Sales Commission Accounting: Guide to ASC 606

Financial Automation
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Sales commission accounting has its fair share of rules. If you’re looking to better understand your sales commission accounting treatment or see how to calculate commission income using automation solutions, then you’re in the right place.

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In this article, we will answer basic questions like, “What is commission income?” and then look at revenue recognition for commission income so you can ensure your books are always accurately reflecting your team’s sales and commissions.

Coming Up

1. What are Sales Commissions?

2. How to Record Sales Commissions in Accounting?

3. How to Record Sales Commissions as an Expense?

4. How to Record Sales Commissions as Income?

5. What is the Impact of ASC 606 on Sales Commissions?

6. Why the Need for ASC 606 Regulation on Sales Commissions?

7. How to be Prepared for ASC 606 Regulation?

8. Excel vs Automation for Processing Commissions?

9. The Bottom Line

What are Sales Commissions?

Sales commissions refer to compensation paid for making a sale. They are usually a percentage of the sale that is then added on top of one’s base salary.

Sales commissions are a great tool because they serve to align the incentives of both the company and the employee. Both the salesperson and the business benefit from generating revenue. With sales commissions, salespeople can gain more control over how much they earn and their efforts are tied to compensation.

How to Record Sales Commissions in Accounting?

When it comes to accounting for sales commissions, the way you execute will depend on whether you use the cash basis or accrual basis method.

For the sake of this article and the ASC 606 regulation, we will be focused on the accrual basis method. The accrual basis recognizes the revenue when it is billed and earned, regardless of when the cash is paid or received.

So, if your salesperson makes a sale today, but only gets their commission check during next month’s pay day, you will be recognising the revenue at the time of the sale this month.

How to Record Sales Commissions as an Expense?

Sales commissions are a selling-related expense, and as such, they are considered an operating expense. This is the case if the sales relate to the company’s core activities. If they are not part of the core activities, then they can be recorded under “other expenses.”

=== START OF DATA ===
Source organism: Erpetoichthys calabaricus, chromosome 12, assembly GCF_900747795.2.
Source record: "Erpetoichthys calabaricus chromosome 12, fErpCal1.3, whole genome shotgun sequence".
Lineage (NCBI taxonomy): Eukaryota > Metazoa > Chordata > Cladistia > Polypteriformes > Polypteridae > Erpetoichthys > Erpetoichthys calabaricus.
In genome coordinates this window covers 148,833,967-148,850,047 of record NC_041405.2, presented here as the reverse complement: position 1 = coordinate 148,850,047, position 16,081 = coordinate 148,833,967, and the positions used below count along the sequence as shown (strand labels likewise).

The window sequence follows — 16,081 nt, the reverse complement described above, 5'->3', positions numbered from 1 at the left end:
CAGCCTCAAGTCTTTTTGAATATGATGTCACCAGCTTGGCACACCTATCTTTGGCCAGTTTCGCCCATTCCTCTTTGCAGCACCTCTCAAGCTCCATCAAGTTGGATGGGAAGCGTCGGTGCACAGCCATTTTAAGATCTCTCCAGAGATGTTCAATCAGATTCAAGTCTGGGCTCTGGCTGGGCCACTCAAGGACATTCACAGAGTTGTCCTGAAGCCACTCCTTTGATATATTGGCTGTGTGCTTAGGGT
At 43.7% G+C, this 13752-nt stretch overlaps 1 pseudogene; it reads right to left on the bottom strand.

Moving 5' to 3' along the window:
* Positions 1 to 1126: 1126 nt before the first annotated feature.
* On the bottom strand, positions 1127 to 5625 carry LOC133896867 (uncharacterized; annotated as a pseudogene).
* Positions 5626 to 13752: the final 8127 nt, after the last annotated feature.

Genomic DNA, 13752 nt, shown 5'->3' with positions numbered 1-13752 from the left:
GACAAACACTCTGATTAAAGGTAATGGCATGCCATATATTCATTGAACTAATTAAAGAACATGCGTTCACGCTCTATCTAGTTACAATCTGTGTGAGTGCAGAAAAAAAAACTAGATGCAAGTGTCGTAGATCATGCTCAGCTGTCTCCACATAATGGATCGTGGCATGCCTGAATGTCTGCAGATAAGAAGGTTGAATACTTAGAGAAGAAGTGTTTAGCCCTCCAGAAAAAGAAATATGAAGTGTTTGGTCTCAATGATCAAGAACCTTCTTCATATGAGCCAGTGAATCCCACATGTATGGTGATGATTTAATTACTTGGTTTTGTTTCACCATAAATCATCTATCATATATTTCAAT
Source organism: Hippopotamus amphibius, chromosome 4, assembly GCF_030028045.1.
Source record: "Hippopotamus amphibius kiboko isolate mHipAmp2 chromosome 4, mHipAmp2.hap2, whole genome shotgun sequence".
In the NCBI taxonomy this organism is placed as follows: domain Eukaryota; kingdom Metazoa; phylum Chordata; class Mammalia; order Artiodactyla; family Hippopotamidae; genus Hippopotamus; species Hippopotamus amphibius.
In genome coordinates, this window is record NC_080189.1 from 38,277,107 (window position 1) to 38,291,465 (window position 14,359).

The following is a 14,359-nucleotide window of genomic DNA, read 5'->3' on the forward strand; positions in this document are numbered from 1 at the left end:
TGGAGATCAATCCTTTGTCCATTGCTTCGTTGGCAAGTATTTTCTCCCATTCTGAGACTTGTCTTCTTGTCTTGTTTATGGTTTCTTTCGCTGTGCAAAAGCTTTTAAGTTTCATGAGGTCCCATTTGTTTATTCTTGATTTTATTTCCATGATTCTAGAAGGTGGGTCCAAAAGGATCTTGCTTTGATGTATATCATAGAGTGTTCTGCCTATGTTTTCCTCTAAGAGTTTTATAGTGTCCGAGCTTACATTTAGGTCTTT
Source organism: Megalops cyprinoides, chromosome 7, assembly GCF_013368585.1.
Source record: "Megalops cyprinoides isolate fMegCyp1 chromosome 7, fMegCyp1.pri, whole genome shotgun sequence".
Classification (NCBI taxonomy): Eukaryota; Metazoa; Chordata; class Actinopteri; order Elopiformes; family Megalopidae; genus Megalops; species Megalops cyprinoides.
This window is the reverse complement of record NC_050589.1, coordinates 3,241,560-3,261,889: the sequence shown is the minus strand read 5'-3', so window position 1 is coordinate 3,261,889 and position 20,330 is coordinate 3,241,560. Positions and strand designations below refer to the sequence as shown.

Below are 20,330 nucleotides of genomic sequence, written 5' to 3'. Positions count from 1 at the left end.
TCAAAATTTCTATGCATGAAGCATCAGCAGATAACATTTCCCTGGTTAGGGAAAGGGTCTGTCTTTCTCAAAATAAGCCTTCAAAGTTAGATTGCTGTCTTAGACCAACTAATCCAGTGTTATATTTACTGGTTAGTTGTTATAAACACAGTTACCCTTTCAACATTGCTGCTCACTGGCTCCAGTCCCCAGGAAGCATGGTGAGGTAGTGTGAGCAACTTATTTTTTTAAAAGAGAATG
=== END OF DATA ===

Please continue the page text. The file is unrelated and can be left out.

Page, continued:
In most cases, the operating expense of a sales commission will be categorised under SG&A (selling, general, and administrative).

Sales commissions are considered an expense if your company is paying out commissions to a third-party (i.e. salesperson). If your company is earning commission, then it’s considered revenue (we’ll touch on this in more detail in the next section).

Another important thing to note is that sales commissions should never be recorded as the cost of a product. Lastly, as part of the ASC 606 accounting regulations, you need to correlate each commission to a customer and may need to be able to amortise the expense.

How to Record Sales Commissions as Income?

When a company earns a sales commission, it is revenue. This could be the case when a business makes sales on behalf of another business.

If the commissions are part of the company’s core operations, then the commissions earned are considered operating revenue. If it’s not part of the core operations, then it’s recorded as other income.

As is the case when commissions are paid, commissions are recorded as soon as they are earned under the accrual basis of accounting.

What is the Impact of ASC 606 on Sales Commissions?

The Federal Accounting Standards Board (FASB) introduced a revenue recognition standard called ASC 606 which was initiated some years back. With the main goal of creating a common way to recognise revenue for contracts with customers that adhere to international standards, the regulations have had great effects on accounting for sales commissions.

Along with the compliance impact, the regulation calls for those accounting for sales commissions to identify and track commissions with immense detail.